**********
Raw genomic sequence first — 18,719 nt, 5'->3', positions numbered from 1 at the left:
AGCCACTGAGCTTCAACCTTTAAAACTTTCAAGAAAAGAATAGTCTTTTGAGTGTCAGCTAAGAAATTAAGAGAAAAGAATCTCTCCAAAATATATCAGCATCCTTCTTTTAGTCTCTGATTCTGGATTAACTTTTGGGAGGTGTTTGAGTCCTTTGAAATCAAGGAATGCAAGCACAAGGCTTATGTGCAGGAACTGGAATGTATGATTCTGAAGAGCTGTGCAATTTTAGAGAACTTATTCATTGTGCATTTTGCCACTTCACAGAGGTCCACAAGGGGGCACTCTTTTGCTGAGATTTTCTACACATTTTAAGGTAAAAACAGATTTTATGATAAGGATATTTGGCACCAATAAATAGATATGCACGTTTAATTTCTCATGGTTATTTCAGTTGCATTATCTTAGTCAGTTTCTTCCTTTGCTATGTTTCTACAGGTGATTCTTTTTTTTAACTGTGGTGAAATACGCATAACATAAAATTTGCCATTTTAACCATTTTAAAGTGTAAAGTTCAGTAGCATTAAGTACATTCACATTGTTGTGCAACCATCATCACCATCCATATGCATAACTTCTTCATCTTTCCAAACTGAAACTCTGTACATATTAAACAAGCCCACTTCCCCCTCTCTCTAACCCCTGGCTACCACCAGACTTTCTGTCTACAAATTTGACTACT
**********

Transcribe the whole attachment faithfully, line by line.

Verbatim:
Raw genomic sequence first — 18,719 nt, 5'->3', positions numbered from 1 at the left:
AGCCACTGAGCTTCAACCTTTAAAACTTTCAAGAAAAGAATAGTCTTTTGAGTGTCAGCTAAGAAATTAAGAGAAAAGAATCTCTCCAAAATATATCAGCATCCTTCTTTTAGTCTCTGATTCTGGATTAACTTTTGGGAGGTGTTTGAGTCCTTTGAAATCAAGGAATGCAAGCACAAGGCTTATGTGCAGGAACTGGAATGTATGATTCTGAAGAGCTGTGCAATTTTAGAGAACTTATTCATTGTGCATTTTGCCACTTCACAGAGGTCCACAAGGGGGCACTCTTTTGCTGAGATTTTCTACACATTTTAAGGTAAAAACAGATTTTATGATAAGGATATTTGGCACCAATAAATAGATATGCACGTTTAATTTCTCATGGTTATTTCAGTTGCATTATCTTAGTCAGTTTCTTCCTTTGCTATGTTTCTACAGGTGATTCTTTTTTTTAACTGTGGTGAAATACGCATAACATAAAATTTGCCATTTTAACCATTTTAAAGTGTAAAGTTCAGTAGCATTAAGTACATTCACATTGTTGTGCAACCATCATCACCATCCATATGCATAACTTCTTCATCTTTCCAAACTGAAACTCTGTACATATTAAACAAGCCCACTTCCCCCTCTCTCTAACCCCTGGCTACCACCAGACTTTCTGTCTACAAATTTGACTACT